Tobacco use harms nearly every organ of the body and causes detrimental health consequences. There is a risk of death from lung cancer and other diseases such as heart disease, stroke, chronic bronchitis, emphysema, and at least 13 other kinds of cancer. Statistics show that people in the USA are beginning to take these facts more seriously. Tobacco use is at an all-time low in the country since 1965 proving that more and more individuals are putting their health and wellness first.
A report published by The Centers for Disease Control and Prevention (CDC) states: “Considerable progress has been made in reducing cigarette smoking among U.S. adults over the past half century: an estimated 14.0% of U.S. adults (34.3 million) were current cigarette smokers in 2017, representing a 67% decline since 1965.” In the early 1960s, around 42 percent of US adults smoked.
The data come from National Health Interview Survey (NHIS) completed by 26,742 adults. The results show that it’s not just cigarettes that are on the decline. Cigars, pipes, e-cigarettes, smokeless tobacco are also of decreasing interest to American consumers.
Some detailed statistics of the survey include:
- Smoking among high school students was down to 9 percent, also a new low.
- Of all users, 19 percent reported use of two or more tobacco products. Cigarettes and e-cigarettes were the most common combinations.
- Men are more likely to use tobacco products than women.
- Cigarettes remain the most popular, followed by cigars (3.8% of Americans), e-cigarettes (2.8%), smokeless tobacco (2.1%) and pipes (1%).
- The most dramatic cigarette usage decline was among adults aged 18 to 24 years — 10.4 percent in 2017 compared with 13 percent in 2016.
- The highest usage of any tobacco product was among people with annual household incomes under $35,000 at 26 percent, followed by people living with a disability at 25.0 percent, adults living in the Midwest at 23.5 percent and in the South at 20.8 percent, people who were divorced, separate or widowed at 23.1 percent, people with a General Education Development certificate at 42.6 percent, and American Indian and Alaska natives at 29.8 percent.
- White people’s usage was 21.4 percent and black adults use was at 20.1 percent, with 24.8 percent of men and 14.2 percent of women smoking.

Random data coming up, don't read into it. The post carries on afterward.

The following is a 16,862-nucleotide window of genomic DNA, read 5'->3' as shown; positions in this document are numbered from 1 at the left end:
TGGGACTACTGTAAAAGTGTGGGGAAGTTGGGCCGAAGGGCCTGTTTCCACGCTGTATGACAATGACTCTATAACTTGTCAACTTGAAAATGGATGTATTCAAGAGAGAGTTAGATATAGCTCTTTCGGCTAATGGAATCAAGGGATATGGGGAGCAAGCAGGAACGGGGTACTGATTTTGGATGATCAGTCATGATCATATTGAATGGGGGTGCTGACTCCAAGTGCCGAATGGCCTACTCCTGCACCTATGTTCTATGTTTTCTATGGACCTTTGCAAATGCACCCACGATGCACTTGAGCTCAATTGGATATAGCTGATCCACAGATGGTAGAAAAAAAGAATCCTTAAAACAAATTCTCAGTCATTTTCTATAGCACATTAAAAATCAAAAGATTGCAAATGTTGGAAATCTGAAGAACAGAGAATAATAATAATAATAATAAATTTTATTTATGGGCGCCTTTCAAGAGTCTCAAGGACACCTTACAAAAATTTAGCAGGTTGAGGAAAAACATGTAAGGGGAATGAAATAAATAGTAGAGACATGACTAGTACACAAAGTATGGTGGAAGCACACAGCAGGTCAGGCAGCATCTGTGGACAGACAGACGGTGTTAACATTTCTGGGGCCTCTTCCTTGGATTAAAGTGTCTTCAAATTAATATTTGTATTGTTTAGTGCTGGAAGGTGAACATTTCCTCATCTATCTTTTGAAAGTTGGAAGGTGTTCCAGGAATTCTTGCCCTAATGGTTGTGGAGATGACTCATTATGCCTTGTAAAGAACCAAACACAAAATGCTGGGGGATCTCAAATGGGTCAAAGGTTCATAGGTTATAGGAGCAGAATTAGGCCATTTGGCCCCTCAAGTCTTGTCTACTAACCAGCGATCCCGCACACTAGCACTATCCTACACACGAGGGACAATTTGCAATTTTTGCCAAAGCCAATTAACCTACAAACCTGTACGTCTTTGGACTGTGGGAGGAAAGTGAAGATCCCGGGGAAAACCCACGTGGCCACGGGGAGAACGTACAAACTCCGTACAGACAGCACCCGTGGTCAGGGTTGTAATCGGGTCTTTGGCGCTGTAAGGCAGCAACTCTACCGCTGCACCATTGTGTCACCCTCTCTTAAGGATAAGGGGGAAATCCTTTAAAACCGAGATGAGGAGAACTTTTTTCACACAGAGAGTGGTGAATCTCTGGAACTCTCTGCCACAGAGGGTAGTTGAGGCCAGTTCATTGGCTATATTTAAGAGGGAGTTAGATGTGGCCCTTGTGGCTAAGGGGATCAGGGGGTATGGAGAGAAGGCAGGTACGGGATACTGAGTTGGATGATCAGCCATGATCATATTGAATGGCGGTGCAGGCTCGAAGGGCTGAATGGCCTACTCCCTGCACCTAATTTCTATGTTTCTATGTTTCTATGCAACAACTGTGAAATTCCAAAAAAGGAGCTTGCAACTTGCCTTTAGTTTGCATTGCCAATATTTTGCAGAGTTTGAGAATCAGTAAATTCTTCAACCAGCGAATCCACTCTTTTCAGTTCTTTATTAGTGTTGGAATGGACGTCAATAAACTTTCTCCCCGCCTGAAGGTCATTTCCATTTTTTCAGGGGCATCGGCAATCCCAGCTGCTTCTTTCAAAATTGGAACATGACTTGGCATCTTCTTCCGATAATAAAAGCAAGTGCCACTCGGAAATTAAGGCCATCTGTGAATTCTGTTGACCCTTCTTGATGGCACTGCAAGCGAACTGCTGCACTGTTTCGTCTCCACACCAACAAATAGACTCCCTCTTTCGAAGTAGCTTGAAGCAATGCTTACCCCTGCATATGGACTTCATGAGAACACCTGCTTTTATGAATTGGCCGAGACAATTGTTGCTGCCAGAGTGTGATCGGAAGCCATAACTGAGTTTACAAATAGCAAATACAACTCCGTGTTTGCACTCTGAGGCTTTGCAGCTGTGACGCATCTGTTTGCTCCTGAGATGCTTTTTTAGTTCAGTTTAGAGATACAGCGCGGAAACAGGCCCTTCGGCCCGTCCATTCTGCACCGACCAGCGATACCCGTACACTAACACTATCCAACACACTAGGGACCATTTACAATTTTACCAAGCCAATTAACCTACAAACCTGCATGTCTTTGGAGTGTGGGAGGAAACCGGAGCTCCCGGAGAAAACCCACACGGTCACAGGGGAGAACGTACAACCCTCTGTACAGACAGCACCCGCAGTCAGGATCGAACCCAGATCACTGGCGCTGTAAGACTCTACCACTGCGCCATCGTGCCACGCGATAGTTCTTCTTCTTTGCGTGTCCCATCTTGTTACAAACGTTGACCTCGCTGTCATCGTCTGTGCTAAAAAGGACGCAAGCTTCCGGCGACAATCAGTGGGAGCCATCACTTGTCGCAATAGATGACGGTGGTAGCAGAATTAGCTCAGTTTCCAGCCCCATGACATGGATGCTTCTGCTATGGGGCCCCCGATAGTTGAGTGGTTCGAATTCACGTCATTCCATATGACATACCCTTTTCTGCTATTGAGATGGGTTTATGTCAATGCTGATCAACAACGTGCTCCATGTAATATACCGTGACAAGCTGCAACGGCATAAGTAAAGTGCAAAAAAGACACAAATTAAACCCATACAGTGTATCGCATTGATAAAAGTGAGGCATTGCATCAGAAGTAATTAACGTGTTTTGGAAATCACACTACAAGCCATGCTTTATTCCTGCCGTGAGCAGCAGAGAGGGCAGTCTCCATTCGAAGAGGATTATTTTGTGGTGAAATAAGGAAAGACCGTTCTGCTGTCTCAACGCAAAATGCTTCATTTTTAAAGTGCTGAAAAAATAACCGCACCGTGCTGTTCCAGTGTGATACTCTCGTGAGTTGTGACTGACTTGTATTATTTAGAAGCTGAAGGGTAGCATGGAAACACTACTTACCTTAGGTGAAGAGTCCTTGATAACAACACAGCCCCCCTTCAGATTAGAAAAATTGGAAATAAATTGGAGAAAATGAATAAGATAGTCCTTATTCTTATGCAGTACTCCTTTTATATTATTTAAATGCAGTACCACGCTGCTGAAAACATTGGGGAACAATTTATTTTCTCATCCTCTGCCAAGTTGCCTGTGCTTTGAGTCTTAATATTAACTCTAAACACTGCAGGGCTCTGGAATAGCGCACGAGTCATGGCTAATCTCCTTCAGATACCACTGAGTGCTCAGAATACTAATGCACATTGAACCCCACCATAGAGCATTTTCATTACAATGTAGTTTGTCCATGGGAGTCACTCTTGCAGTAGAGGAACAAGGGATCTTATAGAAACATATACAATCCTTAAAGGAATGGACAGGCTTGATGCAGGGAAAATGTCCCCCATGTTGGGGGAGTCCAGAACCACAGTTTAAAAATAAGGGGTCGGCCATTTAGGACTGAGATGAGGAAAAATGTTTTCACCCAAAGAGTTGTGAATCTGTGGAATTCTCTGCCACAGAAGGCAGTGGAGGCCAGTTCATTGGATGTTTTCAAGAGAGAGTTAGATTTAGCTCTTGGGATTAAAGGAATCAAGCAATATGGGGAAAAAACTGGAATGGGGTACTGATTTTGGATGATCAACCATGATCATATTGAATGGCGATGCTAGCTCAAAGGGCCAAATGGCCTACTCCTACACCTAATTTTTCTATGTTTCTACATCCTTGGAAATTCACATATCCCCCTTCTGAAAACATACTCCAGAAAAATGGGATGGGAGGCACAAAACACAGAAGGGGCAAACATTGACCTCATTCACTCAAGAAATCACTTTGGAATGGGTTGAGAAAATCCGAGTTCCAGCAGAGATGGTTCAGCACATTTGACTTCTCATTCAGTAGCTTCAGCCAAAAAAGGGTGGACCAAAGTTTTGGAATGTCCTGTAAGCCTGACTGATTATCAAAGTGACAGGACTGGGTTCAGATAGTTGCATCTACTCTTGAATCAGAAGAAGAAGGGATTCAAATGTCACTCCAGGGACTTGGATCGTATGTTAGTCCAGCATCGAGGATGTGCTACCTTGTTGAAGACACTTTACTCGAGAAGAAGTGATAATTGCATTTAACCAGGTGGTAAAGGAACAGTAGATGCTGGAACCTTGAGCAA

- Tobacco usage disparity was more than double among those with serious psychological distress at 40.8 percent compared with those without at 18.5 percent.
“The good news is that cigarette smoking has reached unprecedented lows, which is a tremendous public health win, down to 14 percent from over 40 percent in the mid-1960s,” said Brian King, senior author of the report and deputy director for research translation at the CDC’s Office on Smoking and Health. There are multiple factors contributing to this decline including support groups, and neighborhood-focused efforts such as interventions, community-wide smoke-free policies, and the elevated price of tobacco products.
The CDC supports the National Tobacco Control Program, and the Tips From Former Smokers campaign, which led to approximately half a million sustained quits among U.S. adult smokers during 2012–2015. There are resources to help smokers quit, including Smokefree.gov; the toll-free national quitline network (1-800-QUIT-NOW) and LiveHelp online.
“For more than half a century, cigarette smoking has been the leading cause of cancer mortality in the United States,” said Dr. Norman E. Sharpless, the National Cancer Institute director. “Eliminating smoking in America would, over time, eliminate about one-third of all cancer deaths. “The persistent disparities in adult smoking prevalence described in this report emphasize the need for further research to accelerate reductions in tobacco use among all Americans.”
Even though this decline is wonderful news, the CDC’s report also shows that almost a fifth of Americans still use some kind of tobacco product. There is an overwhelming burden of death and disease brought upon by tobacco use. Every year an estimated 480,000 U.S. adults die from cigarette smoking and secondhand smoke exposure alone (not to mention all the other forms of tobacco use). Therefore, continued efforts to reduce all forms of tobacco use is crucial.
Smokers who quit before age 40 reduce their chance of dying too young by about 90 percent. Those who quit by age 45–54 reduce their chance of dying too early by about two-thirds. Take control of your health by quitting and staying smoke-free. You’ll also be protecting your loved ones from dangerous secondhand smoke.